The greatest increase in expression levels of protein A occurred in the mice infected with virus plus bacteria at 4 versus 72 h after bacterial infection (mean fold change, 22.28 ± 14.88 vs 4.49 ± 5.15; P = .036). α-Hemolysin expression was also highest at 4 versus 72 h after infection with bacteria alone (mean fold change, 27.37 ± 2.19 vs 6.59 ± 8.67; P = .003), but there was no difference in levels between the 2 time points for the mice infected with virus plus bacteria (mean fold change, 47.42 ± 5.71 vs 3.44 ± 5.27; P = .28). In contrast, PVL levels were highest in both treatment groups at 72 h (mean fold change, 0.29 ± 0.56 for virus plus bacteria and 0.69 ± 0.53 for bacteria only), but only the group infected with bacteria alone had expression significantly different from that at the 4-h time point (mean fold change, 0.07 ± 0.09 for virus plus bacteria and 0.03 ± 0.03 for bacteria only; P = .048). When levels of expression were compared between the infection groups, the level of α-hemolysin was significantly reduced in the virus plus bacteria groups at the 4-h time point (mean fold change, 7.42 ± 5.71 for virus plus bacteria vs 27.37 ± 2.19 for bacteria only; P < .001).

In vivo gene expression of IFN-γ

IFN-γ expression was measured using RNA harvested from mice infected with PBS, virus or bacteria alone, or virus plus bacteria. Although there was no difference between the virus and bacteria groups, there was a significant difference between the virus-plus-bacteria group (fold change, 26.22 ± 19.04) and either the bacteria-only group (fold change, 1.72 ± 1.32) or the virus-only group (fold change, 0.74 ± 0.36) (P < .05).


A mouse model of postinfluenza CA-MRSA pneumonia was developed for this study. Our findings highlight a number of differences in the respiratory infection and its outcome on the basis of whether there was antecedent influenza virus infection. Most noteworthy was the increased mortality in mice infected with virus plus bacteria. This increased mortality was associated with evidence of greater pathological damage to the lung parenchyma, a higher-grade bacteremia, increased metastatic seeding to the liver and kidney, and an altered cellular response to infection in the infected mice. In contrast there were minimal differences in virulence between different strains of CA-MRSA. Of interest, the pattern of PVL expression was different from those of both protein A and α-hemolysin, regardless of time point or whether there was antecedent viral infection.

The importance of postinfluenza bacterial pneumonias as a primary cause of death in the 1918 influenza pandemic has recently been reemphasized [9, 10, 20]. Commenting on the mortality associated with the 1918 pandemic, investigators noted that most influenza pneumonias were self-limited and that the supervening bacterial superinfections accounted for most of the fatalities. This interpretation is supported by an analysis of the timeline of infections and reviews of firsthand accounts as well as the histopathological material available from the epidemic [9]. This concern regarding the primary cause of death has taken on increased importance with the emergence of the highly pathogenic H5N1 influenza strain that appears genetically similar to the H1N1 1918 strain, as well as the recently detected “swine flu” H1N1 strain [20, 21].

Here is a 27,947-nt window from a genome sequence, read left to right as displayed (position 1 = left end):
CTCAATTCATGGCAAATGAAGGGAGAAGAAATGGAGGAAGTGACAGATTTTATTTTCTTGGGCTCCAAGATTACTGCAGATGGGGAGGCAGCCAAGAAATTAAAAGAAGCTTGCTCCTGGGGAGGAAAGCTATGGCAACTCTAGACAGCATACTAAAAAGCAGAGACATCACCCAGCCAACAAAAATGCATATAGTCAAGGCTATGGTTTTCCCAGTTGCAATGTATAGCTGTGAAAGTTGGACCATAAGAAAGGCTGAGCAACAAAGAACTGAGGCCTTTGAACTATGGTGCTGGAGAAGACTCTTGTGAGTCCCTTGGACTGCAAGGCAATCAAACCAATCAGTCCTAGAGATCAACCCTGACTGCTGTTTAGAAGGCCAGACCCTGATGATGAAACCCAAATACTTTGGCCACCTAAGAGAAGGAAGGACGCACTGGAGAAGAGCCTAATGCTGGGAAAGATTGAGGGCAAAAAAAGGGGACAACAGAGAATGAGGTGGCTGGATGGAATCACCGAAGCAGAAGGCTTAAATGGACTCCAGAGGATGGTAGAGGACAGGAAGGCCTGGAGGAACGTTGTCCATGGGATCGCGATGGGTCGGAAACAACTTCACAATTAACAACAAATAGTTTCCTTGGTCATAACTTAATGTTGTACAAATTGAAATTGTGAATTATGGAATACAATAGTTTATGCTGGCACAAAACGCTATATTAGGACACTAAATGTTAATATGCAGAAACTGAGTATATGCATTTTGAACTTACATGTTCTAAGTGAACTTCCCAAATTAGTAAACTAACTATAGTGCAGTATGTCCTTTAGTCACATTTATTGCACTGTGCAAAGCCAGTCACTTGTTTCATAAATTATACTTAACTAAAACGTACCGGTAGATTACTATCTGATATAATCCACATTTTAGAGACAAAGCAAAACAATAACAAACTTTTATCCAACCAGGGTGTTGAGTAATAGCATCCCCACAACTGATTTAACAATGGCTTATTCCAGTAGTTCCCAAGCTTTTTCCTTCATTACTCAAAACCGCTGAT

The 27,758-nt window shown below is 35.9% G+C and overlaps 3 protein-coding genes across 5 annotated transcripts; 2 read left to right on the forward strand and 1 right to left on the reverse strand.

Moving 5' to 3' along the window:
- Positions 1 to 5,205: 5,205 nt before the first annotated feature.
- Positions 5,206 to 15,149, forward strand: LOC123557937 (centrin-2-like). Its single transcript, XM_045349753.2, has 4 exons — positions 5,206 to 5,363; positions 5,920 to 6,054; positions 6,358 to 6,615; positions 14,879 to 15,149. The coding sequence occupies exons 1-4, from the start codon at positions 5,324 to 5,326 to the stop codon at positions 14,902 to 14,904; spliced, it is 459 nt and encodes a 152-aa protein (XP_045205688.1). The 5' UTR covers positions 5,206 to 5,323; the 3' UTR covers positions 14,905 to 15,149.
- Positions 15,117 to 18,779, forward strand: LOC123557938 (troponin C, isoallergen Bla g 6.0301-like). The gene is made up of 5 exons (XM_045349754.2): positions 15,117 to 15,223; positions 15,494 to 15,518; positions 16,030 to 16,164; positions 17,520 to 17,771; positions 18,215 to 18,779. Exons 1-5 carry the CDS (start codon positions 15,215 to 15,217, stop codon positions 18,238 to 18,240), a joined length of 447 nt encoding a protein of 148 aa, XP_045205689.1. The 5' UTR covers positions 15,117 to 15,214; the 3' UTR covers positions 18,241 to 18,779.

Investigators have recently described several models of CA-MRSA pneumonia [22-24]. These studies examined the virulence of different strains of CA-MRSA. However, the role of antecedent viral infections in these different models was not examined. Montgomery et al [24] reported that USA300 isolates were more virulent than USA400 strains in a rat model of pneumonia. These investigators also examined the in vitro expression of S. aureus virulence determinants, including PVL and α-hemolysin, finding higher levels of virulence gene expression in the USA300 strains. A subsequent study using the same model failed to identify differences in the host inflammatory and cytokine response in mice infected with the PVL isogenic pair [25]. In contrast, Labandeira-Rey et al [22] reported that the PVL toxin was primarily responsible for the parenchymal damage. Other investigators have failed to confirm these findings and presented data suggesting that α-hemolysin was the primary factor [26]. Our studies failed to find a difference in virulence between the isogenic strains USA300 and USA400 [17, 27]. The role of PVL in CA-MRSA pneumonia therefore remains uncertain, perhaps in part because of the use of different strains and/or different animal species. In our study, PVL levels were low overall and maximally expressed only 72 h after infection; in contrast, for α-hemolysin higher levels were observed 4 h after infection, perhaps suggesting a lesser role for PVL.